Catamenial-like Seizure Exacerbation in Mice with Targeted Ablation of Extrasynaptic Delta GABA-A Receptors in the Brain

Catamenial Epilepsy
Wednesday, November 29, 2017

Clossen BL, Reddy DS. Journal of Neuroscience Research 95(2017): 1906–1916

Purpose

  • Catamenial epilepsy is a phenomenon where seizures in women worsen during certain periods in the menstrual cycle.
  • In 2016, we presented a four-part article series summarizing catamenial epilepsy and what we know about it.
  • Neurosteroids (or “steroids made in the brain”) can affect excitability of neurons.
    • They have a role in a variety of functions, such response to stress, memory, and depression.
    • Preliminary studies have shown that neurosteroids may play a role in catamenial epilepsy.
  • Gamma amino butyric acid (GABA) is an inhibitory neurotransmitter responsible for dampening down excitability of neurons.
    • GABA acts by way of its receptors known as GABA receptors (GABARs); these receptors are made of proteins called “subunits.”
    • In neurons, these subunits come together in various combinations to form different GABAR subtypes.
    • One GABAR subtype containing the delta subunit is responsible for “tonic” (sustained) inhibition of neurons.
  • In this study, the authors looked at the effect of delta subunit-containing GABARs on catamenial epilepsy.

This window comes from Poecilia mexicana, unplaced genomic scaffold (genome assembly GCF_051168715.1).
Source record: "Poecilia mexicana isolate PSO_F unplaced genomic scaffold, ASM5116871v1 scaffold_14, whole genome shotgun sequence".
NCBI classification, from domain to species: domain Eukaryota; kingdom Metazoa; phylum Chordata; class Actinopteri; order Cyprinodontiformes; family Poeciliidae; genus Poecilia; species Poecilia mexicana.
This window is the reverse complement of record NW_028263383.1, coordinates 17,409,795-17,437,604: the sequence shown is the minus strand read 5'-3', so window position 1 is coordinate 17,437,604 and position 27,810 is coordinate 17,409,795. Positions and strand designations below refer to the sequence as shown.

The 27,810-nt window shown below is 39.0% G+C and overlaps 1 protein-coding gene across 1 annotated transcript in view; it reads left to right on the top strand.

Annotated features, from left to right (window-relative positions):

• The “neurosteroid withdrawal method” is one way to simulate catamenial epilepsy in experimental animals.

Description of study

This study was done in female mice in the lab.

  • The authors used two groups of mice – normal (wildtype = WT) mice, and those that had the delta subunit of the GABAR deleted (delta knockout mice = delta KO)
  • All mice were subject to the neurosteroid withdrawal method of catamenial epilepsy that has been developed and used by other scientists previously.

Summary of study findings

  • When mice were subject to the neurosteroid withdrawal method of catamenial epilepsy, delta KO mice had a starkly different response from WT mice.
  • Delta KO mice had a higher susceptibility to seizures.
  • Delta KO mice had more seizures that lasted a longer time compared to WT mice.
  • When seizures did occur, they were more intense in delta KO than in WT mice.

What does this mean?

  • This article highlights the role of the delta subunit of GABAR subunit in catamenial epilepsy.
  • Since removal of the delta subunit of GABARs rendered mice more susceptible to seizures, the authors suggest that delta subunit containing GABARs may have a protective role in catamenial epilepsy.
  • Catamenial epilepsy is a complex phenomenon without effective treatment options.
  • The data gleaned in this study can be used to develop targeted therapies for catamenial seizures in the future.

Article published in Journal of Neuroscience Research, February 2017.

Authored by: Sloka Iyengar PhD | Basic Science Editor on 11/2017

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The mission of the Epilepsy Foundation is to lead the fight to overcome the challenges of living with epilepsy and to accelerate therapies to stop seizures, find cures, and save lives.

 
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